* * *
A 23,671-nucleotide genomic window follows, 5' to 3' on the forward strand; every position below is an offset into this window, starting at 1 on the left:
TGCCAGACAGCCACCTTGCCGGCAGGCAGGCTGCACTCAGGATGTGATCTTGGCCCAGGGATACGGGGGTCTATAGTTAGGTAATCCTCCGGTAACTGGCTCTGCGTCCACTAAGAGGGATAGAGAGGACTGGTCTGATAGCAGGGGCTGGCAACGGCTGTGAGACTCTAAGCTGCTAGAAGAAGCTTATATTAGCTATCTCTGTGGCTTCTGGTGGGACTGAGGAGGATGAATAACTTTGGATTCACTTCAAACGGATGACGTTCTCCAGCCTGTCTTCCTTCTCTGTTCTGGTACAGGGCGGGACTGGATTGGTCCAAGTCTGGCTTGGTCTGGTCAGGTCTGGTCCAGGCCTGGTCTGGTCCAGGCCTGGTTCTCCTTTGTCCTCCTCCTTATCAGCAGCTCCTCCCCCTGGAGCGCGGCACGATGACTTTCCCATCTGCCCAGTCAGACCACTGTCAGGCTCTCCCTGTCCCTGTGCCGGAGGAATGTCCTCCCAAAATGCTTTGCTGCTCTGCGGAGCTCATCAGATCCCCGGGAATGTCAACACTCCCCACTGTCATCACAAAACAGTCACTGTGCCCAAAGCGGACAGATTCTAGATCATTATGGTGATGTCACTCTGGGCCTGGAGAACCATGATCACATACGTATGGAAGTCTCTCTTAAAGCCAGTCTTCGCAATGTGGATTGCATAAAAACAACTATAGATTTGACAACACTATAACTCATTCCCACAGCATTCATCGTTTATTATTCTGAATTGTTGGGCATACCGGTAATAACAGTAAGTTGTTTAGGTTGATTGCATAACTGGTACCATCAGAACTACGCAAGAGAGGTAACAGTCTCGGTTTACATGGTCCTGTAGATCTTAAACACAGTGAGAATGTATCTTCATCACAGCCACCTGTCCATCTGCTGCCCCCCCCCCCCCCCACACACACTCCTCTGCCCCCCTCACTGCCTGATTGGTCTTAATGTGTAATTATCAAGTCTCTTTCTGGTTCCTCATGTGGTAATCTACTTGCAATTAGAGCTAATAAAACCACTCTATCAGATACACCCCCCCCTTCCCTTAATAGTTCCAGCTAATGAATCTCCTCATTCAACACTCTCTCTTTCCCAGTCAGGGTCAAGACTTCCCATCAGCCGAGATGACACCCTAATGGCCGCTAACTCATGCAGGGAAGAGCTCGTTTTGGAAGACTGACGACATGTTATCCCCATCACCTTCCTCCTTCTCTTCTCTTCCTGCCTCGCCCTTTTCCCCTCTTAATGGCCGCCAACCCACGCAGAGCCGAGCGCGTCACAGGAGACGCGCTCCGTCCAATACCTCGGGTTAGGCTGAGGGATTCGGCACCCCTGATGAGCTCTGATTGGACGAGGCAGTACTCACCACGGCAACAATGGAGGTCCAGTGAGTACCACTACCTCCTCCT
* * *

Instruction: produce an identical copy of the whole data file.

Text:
A 23,671-nucleotide genomic window follows, 5' to 3' on the forward strand; every position below is an offset into this window, starting at 1 on the left:
TGCCAGACAGCCACCTTGCCGGCAGGCAGGCTGCACTCAGGATGTGATCTTGGCCCAGGGATACGGGGGTCTATAGTTAGGTAATCCTCCGGTAACTGGCTCTGCGTCCACTAAGAGGGATAGAGAGGACTGGTCTGATAGCAGGGGCTGGCAACGGCTGTGAGACTCTAAGCTGCTAGAAGAAGCTTATATTAGCTATCTCTGTGGCTTCTGGTGGGACTGAGGAGGATGAATAACTTTGGATTCACTTCAAACGGATGACGTTCTCCAGCCTGTCTTCCTTCTCTGTTCTGGTACAGGGCGGGACTGGATTGGTCCAAGTCTGGCTTGGTCTGGTCAGGTCTGGTCCAGGCCTGGTCTGGTCCAGGCCTGGTTCTCCTTTGTCCTCCTCCTTATCAGCAGCTCCTCCCCCTGGAGCGCGGCACGATGACTTTCCCATCTGCCCAGTCAGACCACTGTCAGGCTCTCCCTGTCCCTGTGCCGGAGGAATGTCCTCCCAAAATGCTTTGCTGCTCTGCGGAGCTCATCAGATCCCCGGGAATGTCAACACTCCCCACTGTCATCACAAAACAGTCACTGTGCCCAAAGCGGACAGATTCTAGATCATTATGGTGATGTCACTCTGGGCCTGGAGAACCATGATCACATACGTATGGAAGTCTCTCTTAAAGCCAGTCTTCGCAATGTGGATTGCATAAAAACAACTATAGATTTGACAACACTATAACTCATTCCCACAGCATTCATCGTTTATTATTCTGAATTGTTGGGCATACCGGTAATAACAGTAAGTTGTTTAGGTTGATTGCATAACTGGTACCATCAGAACTACGCAAGAGAGGTAACAGTCTCGGTTTACATGGTCCTGTAGATCTTAAACACAGTGAGAATGTATCTTCATCACAGCCACCTGTCCATCTGCTGCCCCCCCCCCCCCCCACACACACTCCTCTGCCCCCCTCACTGCCTGATTGGTCTTAATGTGTAATTATCAAGTCTCTTTCTGGTTCCTCATGTGGTAATCTACTTGCAATTAGAGCTAATAAAACCACTCTATCAGATACACCCCCCCCTTCCCTTAATAGTTCCAGCTAATGAATCTCCTCATTCAACACTCTCTCTTTCCCAGTCAGGGTCAAGACTTCCCATCAGCCGAGATGACACCCTAATGGCCGCTAACTCATGCAGGGAAGAGCTCGTTTTGGAAGACTGACGACATGTTATCCCCATCACCTTCCTCCTTCTCTTCTCTTCCTGCCTCGCCCTTTTCCCCTCTTAATGGCCGCCAACCCACGCAGAGCCGAGCGCGTCACAGGAGACGCGCTCCGTCCAATACCTCGGGTTAGGCTGAGGGATTCGGCACCCCTGATGAGCTCTGATTGGACGAGGCAGTACTCACCACGGCAACAATGGAGGTCCAGTGAGTACCACTACCTCCTCCT